Huskies are a dog breed built with endurance. These “sled dogs” are usually high energy. They come with long, thick fur, ideal for running long distances in the snow and trails in cold weather.
And because of their thick coat, huskies prefer shorter runs if the temperatures are on the hotter side. And if you’re taking your running buddy for a run in the heat, be sure your route has somewhere to cool down, like a stream, a calm river, or a lake.
German shorthaired pointers are medium-sized. They are a very high energy sporting dog with a smaller build. They’re best built for those long runs on the trails. They need a lot of energy expenditure daily, so they make a perfect running companion for this reason.
This list is in no way complete but, it’s certainly a start for some ideas!
We here at TRE always recommend checking out your local shelter when you are ready to select a dog to join your family. Most shelters are overrun with dogs that are perfectly fit to join a family. You may find just what you are looking for in a “mutt,” as they tend to be the best of all worlds with fewer health issues compared to the full breeds.
And remember, just like us, dogs will need food and water for longer runs over 45 minutes. Always remember to bring water for both you and your dog. You can even have your dog carry her/his own water! You can purchase dog hydration packs such as this one or this one.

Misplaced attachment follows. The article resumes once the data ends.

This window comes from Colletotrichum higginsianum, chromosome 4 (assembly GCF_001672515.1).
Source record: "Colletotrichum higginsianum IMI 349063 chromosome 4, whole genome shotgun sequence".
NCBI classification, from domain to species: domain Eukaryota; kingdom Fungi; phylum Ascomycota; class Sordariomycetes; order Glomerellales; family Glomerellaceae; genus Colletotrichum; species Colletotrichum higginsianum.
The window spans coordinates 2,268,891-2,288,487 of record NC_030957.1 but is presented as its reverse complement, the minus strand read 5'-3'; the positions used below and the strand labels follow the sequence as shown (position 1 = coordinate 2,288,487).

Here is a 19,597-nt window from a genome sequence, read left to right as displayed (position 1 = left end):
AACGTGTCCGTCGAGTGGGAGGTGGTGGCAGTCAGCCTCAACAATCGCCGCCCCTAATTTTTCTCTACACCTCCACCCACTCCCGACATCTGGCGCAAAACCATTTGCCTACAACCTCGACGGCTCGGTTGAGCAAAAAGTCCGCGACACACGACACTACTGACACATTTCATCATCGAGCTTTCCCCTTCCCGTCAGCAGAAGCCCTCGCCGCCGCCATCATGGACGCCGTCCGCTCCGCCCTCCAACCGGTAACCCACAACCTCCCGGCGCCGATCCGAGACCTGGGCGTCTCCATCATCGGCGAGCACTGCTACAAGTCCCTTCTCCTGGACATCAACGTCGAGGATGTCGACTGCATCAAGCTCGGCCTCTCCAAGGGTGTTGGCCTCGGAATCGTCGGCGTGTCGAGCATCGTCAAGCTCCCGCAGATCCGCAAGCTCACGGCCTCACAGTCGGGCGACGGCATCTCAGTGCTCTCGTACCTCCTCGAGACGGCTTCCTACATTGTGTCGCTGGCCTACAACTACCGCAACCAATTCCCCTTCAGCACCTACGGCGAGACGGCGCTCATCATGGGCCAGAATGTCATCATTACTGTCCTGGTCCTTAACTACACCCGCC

Although we have created a list of breeds bred with traits that easily translate to running, dogs need running training, just as humans do. So, even if you are an experienced ultra runner, don’t expect your new pup to crush 26.2 with you right off the bat.
Allow yourself time to train your dog and get him/her used to running and walking with a leash. The dog must learn to run beside you, not in front of you or behind you. You are taking the dog for a run, not the other way around! You are the leader here and the dog will innately want to follow you.
If you opt for a puppy versus an adult, talk with your veterinarian about your dog’s best age to start running. Generally, you shouldn’t start running with your puppy until he/she is six months, because it might affect their growing joints and muscles.
When selecting your dog, it is important to match that dog’s energy levels to your own. The “long-distance” or hunting dogs listed were bred for high energy which can consist of 8 hours or more of running and sniffing out game.
If you are training strictly for a 5K, a “high energy” dog is not likely to be a great training partner for you. For that training, you want more of a medium-energy dog. If you are feeling pooped after a training run, you want that dog to be pooped as well.